If you’re a working Canadian, this holiday season — as you rush to finalize travel plans and buy gifts — the odds are better than even that you’ll pay a self-imposed “time-off tax.”
That’s what human resources firm ADP is calling the phenomenon of employees who put in extra time at work before or after a vacation.
According to ADP’s latest sentiment survey, some three-quarters of Canadians feel they have to work extra hours before and after vacations, with nearly half (44 per cent) saying it’s “very likely” they will have to put in extra time around holidays.
Three-quarters of Canadians feel the need to work extra hours before and after vacation, according to a survey from ADP Canada. (Photo: Grinvalds via Getty Images)
Those who do so average an extra 10 hours of work before vacation, and 11 hours after vacation, for a total of 21 hours, or half a full-time work week.
In other words, if you take a week off, you’ve only really gotten half a week off.
People on the Prairies are the most likely to pay a “time-off tax,” with 90 per cent in Manitoba and Saskatchewan saying they work extra around vacations.
At the other end is Quebec, where little more than half (53 per cent) say they feel the need to add work hours.
Infographic: ADP Canada
ADP says the pressure to stay caught up at work is causing people to forgo vacation time. It estimates that this year, Canadians will leave 31 million allocated vacation days unused.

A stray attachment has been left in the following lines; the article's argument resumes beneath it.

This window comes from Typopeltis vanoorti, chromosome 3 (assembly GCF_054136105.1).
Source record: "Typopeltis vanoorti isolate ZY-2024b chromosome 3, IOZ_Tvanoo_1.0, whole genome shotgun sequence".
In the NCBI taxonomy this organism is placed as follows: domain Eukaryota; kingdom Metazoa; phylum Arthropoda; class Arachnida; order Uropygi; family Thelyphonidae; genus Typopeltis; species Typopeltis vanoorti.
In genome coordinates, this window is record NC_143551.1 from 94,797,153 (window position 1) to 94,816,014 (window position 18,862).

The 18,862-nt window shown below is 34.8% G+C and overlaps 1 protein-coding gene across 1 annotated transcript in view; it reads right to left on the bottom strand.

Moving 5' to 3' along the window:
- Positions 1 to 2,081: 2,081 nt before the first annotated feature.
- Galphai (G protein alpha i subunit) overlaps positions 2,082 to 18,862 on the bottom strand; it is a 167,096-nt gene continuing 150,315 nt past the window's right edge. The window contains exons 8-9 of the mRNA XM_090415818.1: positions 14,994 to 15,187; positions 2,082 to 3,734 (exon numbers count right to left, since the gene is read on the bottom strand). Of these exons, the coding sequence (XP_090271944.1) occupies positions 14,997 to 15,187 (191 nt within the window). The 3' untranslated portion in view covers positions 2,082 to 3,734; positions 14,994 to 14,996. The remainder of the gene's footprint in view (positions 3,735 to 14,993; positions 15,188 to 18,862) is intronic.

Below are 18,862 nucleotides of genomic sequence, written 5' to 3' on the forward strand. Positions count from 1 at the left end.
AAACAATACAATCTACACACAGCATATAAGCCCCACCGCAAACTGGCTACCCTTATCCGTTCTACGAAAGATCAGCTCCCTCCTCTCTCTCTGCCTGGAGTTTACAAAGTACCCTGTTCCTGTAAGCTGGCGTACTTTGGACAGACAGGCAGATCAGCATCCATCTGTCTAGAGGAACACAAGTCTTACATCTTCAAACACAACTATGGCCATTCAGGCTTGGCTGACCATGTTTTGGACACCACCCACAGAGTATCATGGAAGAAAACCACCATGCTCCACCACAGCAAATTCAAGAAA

Extra work is “a good explanation for why many Canadians may be reluctant to take a vacation, and may not feel completely rested when they do,” ADP Canada’s VP for strategy and marketing, Virginia Brailey, said in a statement.
“While holidays are important for physical and mental health, our study shows that for many Canadians, the extra work required to take that vacation has become a bit like a time-off tax.”
Bailey suggests businesses themselves address these issues. She says companies should “check their culture” to make sure they are not creating an environment where overwork is encouraged.
Business should also “plan proactively” to make sure productivity doesn’t suffer when employees go on vacation, Bailey suggests.
“The health and business benefits of well-rested employees are too important to ignore,” says Brailey. “This is a perfect time of year for managers to step back and make sure their employees aren’t feeling pressured to pay a time-off tax.”
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